Ivey moved from the small town of Camden, Ala., to the Plains in the fall of 1963, and she immediately got to work on what would become her Auburn legacy.
“I held a number of offices while playing in the band and participating as a member of Alpha Gamma Delta,” Ivey said. “I was the president of my pledge class (in Alpha Gam) and a freshman senator.”
The following year she became Auburn’s first female sophomore senator, then secretary of the student body as a junior.
She was elected as the first female vice president of the student body and president of the senate her senior year. She was also named Miss Homecoming.
“That puts me as the only Auburn grad to run and win five campus-wide campaigns,” Ivey said.
Ivey said her involvement wasn’t driven by political aspirations for similar roles after college, but simply a desire to improve the lives of those around her.
“The beauty of the Auburn experience is that it teaches an individual to reach out and try and help situations be better than you found them,” Ivey said. “My life has been based on reaching out to help situations and help other people be the best they can be.”
Ivey tried to improve the Auburn community by creating a more representative SGA.
“I was focused on helping make campus life more inclusive, having students be more engaged in the student government process,” Ivey said. “I introduced the initiative to start having college senators.”
Although Ivey’s schedule was usually full, she found time to enjoy a social life.
“We did a whole lot of hugging, living and loving in Chewacla Park,” she said. “We played out there a lot.”
She even left her mark at the first of Auburn’s famous rodeos.
“Alpha Psi had their first rodeo and my roommate, Miss Auburn Jana Howard, and I participated in it,” Ivey said. “There was a goat-milking contest, and we won that thing.”
But eventually college came to an end, and for Ivey that meant work in teaching, banking and various forms of public service.
“Having a political future was never on my agenda until the year 2000,” Ivey said. “By then I’d had a rich career as a teacher, a banker in Mobile for 10 years, serving as assistant director of the Alabama Development Office, 13 years with the Alabama Commission on Higher Education and the first and only woman to serve as reading clerk of the House of Representatives.
“Then some folks came to me and said, ‘Given your background as a teacher, as a banker and in economic development, you need to run for the open office of state treasurer.’ So I did in 2002.”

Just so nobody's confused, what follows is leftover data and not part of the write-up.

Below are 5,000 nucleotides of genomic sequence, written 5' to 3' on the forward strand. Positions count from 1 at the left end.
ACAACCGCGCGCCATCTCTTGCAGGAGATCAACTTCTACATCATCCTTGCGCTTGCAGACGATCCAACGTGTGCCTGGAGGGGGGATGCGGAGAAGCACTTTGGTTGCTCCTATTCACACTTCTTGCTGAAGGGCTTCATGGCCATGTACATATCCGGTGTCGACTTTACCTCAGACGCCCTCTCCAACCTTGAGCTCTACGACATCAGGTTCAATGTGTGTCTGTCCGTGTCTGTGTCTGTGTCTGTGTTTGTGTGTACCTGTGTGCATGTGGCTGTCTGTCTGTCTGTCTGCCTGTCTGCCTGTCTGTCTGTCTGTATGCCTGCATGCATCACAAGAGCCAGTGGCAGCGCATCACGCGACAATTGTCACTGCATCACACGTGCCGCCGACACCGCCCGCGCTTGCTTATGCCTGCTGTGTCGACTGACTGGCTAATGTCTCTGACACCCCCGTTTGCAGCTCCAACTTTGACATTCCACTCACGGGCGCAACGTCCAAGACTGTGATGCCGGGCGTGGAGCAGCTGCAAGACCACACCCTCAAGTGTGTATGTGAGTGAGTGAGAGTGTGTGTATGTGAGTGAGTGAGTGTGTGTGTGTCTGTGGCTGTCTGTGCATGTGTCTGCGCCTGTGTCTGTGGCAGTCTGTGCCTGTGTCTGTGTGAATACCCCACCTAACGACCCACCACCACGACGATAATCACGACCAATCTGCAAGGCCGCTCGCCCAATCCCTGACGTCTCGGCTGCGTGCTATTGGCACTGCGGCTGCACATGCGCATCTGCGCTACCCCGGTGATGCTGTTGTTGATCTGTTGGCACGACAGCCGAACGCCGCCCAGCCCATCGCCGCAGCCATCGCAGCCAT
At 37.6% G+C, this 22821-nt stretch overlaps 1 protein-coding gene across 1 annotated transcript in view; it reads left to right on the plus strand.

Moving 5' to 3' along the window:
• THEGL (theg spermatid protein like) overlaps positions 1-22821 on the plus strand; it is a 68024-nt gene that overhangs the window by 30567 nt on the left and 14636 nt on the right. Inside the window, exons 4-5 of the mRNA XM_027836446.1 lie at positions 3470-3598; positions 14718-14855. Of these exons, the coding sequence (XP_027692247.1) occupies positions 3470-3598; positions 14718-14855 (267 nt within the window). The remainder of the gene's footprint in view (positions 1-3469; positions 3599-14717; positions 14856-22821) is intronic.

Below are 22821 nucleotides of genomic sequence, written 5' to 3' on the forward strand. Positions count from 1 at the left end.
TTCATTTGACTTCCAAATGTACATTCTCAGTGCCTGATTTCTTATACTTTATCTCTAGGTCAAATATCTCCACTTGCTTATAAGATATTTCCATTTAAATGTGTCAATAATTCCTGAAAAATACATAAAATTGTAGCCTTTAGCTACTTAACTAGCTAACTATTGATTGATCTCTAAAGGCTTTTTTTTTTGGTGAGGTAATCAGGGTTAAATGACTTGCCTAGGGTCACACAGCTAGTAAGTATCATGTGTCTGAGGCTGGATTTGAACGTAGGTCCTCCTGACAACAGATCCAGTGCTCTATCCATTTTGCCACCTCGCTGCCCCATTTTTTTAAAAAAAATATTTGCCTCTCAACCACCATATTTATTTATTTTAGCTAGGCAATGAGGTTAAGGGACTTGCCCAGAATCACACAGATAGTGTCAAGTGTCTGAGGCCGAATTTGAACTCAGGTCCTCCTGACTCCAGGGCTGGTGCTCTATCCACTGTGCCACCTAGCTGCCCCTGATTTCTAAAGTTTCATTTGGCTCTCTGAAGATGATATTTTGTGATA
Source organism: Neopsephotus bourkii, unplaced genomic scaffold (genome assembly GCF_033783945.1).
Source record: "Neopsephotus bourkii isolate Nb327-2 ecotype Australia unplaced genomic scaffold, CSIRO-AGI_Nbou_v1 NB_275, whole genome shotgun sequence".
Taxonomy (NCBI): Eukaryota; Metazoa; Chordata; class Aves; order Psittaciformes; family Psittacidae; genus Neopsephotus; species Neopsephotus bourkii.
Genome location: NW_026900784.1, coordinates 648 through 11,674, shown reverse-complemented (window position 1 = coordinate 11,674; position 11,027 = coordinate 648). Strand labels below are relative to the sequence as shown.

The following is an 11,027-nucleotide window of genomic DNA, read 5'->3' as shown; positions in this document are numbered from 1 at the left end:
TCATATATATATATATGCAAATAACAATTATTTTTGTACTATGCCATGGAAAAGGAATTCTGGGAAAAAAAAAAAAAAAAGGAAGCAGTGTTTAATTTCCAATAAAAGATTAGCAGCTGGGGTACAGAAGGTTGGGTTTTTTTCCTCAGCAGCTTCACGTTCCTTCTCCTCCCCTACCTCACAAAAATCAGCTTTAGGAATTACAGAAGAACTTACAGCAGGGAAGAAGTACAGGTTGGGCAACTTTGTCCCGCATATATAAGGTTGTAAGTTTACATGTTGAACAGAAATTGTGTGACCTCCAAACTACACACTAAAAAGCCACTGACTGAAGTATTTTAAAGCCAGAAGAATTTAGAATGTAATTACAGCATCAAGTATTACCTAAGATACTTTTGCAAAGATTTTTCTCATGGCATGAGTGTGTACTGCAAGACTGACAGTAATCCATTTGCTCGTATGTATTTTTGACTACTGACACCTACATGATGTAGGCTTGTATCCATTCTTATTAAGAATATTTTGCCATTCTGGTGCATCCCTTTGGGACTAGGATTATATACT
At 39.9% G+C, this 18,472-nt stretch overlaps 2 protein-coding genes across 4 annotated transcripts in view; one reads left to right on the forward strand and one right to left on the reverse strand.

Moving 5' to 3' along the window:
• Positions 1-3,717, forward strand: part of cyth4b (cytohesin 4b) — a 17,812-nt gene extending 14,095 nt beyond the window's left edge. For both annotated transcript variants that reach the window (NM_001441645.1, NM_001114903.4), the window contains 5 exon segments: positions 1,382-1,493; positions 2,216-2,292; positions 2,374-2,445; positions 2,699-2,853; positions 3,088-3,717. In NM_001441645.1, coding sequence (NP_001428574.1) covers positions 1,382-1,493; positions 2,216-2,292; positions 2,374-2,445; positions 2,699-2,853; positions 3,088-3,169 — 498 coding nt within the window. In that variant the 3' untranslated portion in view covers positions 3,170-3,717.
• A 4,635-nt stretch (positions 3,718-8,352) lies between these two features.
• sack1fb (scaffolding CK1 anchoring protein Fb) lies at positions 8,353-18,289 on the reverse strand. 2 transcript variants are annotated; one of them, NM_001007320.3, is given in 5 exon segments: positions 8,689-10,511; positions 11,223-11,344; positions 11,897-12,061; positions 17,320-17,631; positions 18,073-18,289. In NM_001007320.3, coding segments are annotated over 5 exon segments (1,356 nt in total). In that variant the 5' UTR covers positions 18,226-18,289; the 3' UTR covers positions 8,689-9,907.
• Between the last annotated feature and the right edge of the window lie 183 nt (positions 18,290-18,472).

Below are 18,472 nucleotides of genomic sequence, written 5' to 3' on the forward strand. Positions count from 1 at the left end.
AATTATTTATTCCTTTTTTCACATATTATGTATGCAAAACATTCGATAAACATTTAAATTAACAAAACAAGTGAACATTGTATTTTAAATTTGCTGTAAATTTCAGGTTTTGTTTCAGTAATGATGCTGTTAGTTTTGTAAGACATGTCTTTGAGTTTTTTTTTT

She won the office, and many of those closest to Ivey had thought it was only a matter of time.
“I just knew that she wanted to be in elected office at some point,” said Will Sellers, Ivey’s lawyer and campaign manager who has known her since the 1980s. “I wasn’t surprised. It was just about choosing what office would help her serve others and not herself.”
Ivey was re-elected as treasurer in 2006 after receiving the most votes in a contested race.
In 2010, she decided to run for lieutenant governor.
“That was probably the closest race in the 2010 elections,” Sellers said. “She beat a guy (Jim Folsom) who had been in public office for most of his life. The Democrats’ polling data showed she was probably going to lose by 5 or 7 percent. She ended up winning with 52 percent of the votes.”
Ivey’s days are now consumed with the duties of a full-time lieutenant governor.
“The constitution requires that the office of lieutenant governor exist primarily to be the governor in case the governor is absent, gets ill or has to leave office for any reason, and to preside over the Alabama Senate,” Ivey said. “In addition to all of that, I started several initiatives to be a full-time lieutenant governor.”
Ivey has also been involved in the 2012 presidential election since being appointed former Massachusetts Gov. Mitt Romney’s team leader for Alabama last year.
“Her role as a volunteer serving as chairman of the Alabama Romney campaign is to coordinate organizational grassroots and financial support for Gov. Romney’s campaign, and to encourage citizens to participate,” said Allison Scott, Ivey’s public information coordinator.
As she did in her college days, Ivey still finds time to give back to others.
“Kay cares about young people and wants them to be involved, prepared and informed about the important things in life, including their government,” said Susan Speakman, alumni coordinator of Alpha Gamma Delta. “She was, and still is, involved in Alabama Girls State. My daughter participated in Girls State two summers ago, and guess who was one of the speakers? Kay Ivey.
“You can't help but get excited around Kay. Her enthusiasm is contagious.”
Ivey has also returned to her alma mater to speak at College Republicans meetings and Alpha Gam functions.
She chooses to invest her time in young people because she feels her time at Auburn helped pave her life’s purpose.
“The greatest memories I had at Auburn are the experiences that taught me if a student is focused or determined, you can indeed succeed to be an Auburn man or woman in the highest spirit of the traditions in the Auburn creed,” Ivey said.
“Just reaching out to try to make where you live better because you were there—that is part of the Auburn experience. I believe in work, hard work. I believe in education, and I believe in honesty and truthfulness.”